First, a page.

Attic heat harvester systems provide very cheap heat
Attic heat harvesting relies on attic temperatures exceeding room temperatures, the greater the temperature difference the more efficient the system is.
Temperatures have been monitored and recorded at a home in Ohio USA for a number of years, the following chart was produced using data obtained from October 22 to 28 2011.
Heated room temperatures, attic temperatures,
and outside temperatures 22nd - 28th October
During the period a prototype attic heat harvester system was in operation ducting hot air from the attic apex to the heated room when attic temperature exceeded the heated room temperature by more than 4°F.
October 27 was a rainy day, the attic temperature did not exceed the heated room temperature so a 1kW local electric heater was used from 12:30pm until 8:00pm, it consumed 7.5kWHrs.
In October 2012 the attic heat harvester Differential Temperature Controller capability was enhanced by adding the ability to calculate and display attic heat harvesting performance data. The following charts were based on the data obtained.
The system performance data chart following shows the power generated, the fan running hours, the fan power used, the fan running cost, and the cost of an equivalent amount of electrically generated heat for each day.
US Performance, October, Power and Costs - 22nd to 28th October
Attic heat harvester power generated correlates well with the attic to heated room temperature differences in the first chart and with electrical heating energy used on 27 October.
The next chart shows the attic heat harvester power generated and the system efficiency for each day.
Power generated KwHrs - System Efficiency
The efficiency figures achieved correlate with the attic to heated room temperature difference in the first chart.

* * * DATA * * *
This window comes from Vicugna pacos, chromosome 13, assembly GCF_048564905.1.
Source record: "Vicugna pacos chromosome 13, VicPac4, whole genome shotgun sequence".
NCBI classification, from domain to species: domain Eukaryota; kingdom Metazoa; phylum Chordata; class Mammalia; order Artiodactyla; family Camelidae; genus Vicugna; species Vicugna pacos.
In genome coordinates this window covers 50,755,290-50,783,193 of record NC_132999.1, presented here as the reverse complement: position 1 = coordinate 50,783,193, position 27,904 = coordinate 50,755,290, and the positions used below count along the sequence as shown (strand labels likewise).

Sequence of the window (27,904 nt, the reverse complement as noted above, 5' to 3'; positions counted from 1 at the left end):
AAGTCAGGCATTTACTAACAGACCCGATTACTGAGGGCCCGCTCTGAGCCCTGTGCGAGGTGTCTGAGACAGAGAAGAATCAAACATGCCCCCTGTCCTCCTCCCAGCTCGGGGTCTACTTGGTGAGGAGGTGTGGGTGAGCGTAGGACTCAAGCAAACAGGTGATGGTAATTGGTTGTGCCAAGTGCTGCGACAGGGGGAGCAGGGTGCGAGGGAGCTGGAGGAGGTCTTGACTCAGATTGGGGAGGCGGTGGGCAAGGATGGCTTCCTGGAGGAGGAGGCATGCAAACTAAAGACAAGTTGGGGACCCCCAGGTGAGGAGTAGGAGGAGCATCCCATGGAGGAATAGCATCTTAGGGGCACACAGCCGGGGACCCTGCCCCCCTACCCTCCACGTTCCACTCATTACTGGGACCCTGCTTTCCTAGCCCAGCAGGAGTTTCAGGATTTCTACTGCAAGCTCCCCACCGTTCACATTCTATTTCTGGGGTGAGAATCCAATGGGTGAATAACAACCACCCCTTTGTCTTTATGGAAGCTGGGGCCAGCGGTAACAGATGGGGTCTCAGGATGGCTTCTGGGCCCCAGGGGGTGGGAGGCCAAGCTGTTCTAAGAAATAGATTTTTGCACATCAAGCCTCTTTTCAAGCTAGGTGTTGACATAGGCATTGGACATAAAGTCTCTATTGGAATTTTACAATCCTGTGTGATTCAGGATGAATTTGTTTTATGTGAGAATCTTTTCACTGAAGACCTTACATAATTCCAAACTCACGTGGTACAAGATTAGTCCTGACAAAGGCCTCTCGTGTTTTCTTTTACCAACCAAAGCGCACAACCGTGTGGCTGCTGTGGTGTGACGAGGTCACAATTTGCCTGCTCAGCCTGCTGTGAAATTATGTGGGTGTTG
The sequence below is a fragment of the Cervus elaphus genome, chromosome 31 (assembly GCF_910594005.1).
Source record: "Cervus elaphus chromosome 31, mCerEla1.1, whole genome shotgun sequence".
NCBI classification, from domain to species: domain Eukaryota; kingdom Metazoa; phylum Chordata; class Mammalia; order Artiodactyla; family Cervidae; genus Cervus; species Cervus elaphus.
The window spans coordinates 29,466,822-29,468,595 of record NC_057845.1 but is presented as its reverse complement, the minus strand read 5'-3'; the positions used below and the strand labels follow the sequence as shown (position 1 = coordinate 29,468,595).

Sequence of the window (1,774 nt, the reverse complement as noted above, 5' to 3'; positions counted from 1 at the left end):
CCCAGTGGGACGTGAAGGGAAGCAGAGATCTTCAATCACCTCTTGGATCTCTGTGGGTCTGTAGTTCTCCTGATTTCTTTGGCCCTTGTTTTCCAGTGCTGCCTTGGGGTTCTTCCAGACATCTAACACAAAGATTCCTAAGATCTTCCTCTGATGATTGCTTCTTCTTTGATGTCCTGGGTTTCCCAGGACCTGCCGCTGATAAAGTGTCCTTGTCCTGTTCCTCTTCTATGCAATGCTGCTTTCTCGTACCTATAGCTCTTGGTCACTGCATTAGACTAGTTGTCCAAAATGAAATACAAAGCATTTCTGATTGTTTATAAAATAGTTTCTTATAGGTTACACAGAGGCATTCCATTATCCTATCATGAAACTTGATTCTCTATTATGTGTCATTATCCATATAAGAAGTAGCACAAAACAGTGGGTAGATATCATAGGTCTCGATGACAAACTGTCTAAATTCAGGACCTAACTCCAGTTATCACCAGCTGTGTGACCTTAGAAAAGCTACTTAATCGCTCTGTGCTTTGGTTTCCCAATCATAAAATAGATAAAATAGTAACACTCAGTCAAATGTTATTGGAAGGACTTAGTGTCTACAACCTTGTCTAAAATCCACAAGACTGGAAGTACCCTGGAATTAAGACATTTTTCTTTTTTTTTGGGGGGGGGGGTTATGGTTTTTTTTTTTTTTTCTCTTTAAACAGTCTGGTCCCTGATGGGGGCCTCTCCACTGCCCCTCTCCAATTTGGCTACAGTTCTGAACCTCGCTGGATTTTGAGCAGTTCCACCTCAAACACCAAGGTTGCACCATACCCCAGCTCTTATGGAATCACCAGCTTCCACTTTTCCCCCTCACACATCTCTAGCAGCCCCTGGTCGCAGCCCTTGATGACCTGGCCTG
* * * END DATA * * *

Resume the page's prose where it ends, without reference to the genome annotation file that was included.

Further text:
The following chart shows the cumulative attic heat harvesting performance over the week.
This chart shows the total power generated - 38.3kWHrs, the overall System efficiency - 18.1, the total fan running hours - 35.2, the total power consumed by the fan and control system - 2.11 kWHrs, and the total cost of running the system $US 0.25.
Over the period each kWHr of heat cost 0.6 cents! - this is very cheap heat.
The attic heat harvester system efficiency is somewhat understated as the Differential Temperature Controller calculations give the energy received by the room where the Room Temperature sensor is located, in the prototype system this was the kitchen/dining/den areas. The solar heated attic air blown into the kitchen/dinning/den area pushes the existing warm air into other parts of the home heating them, this heat is not accounted for in the controller calculated performance data. Additionally the heat produced by fan operation has been ignored, if it was included the efficiency figure would increase by 1.
The results shown above were obtained from a prototype system that used a 'home made' zero energy 'gravity closed' one way air valve. Production systems will used a recently tested motorized air valve which increases air flow and hence the system efficiency by some 50% without increasing the energy consumed by the fan. Additionally some changes have now been made in the attic to maximize attic heat. Tests performed in Ohio in the spring of 2012 using a motorized air valve and a more efficient fan, both are supplied with the production system, achieved an efficiency of 37. This improvement reduces operating costs to 0.3 cents per kWHr!
Attic heat harvesting systems are incredibly efficient, inexpensive, relatively easy to install, provide cheap heat, simple to maintain, and very reliable - no other heating system can compete under any of these criteria.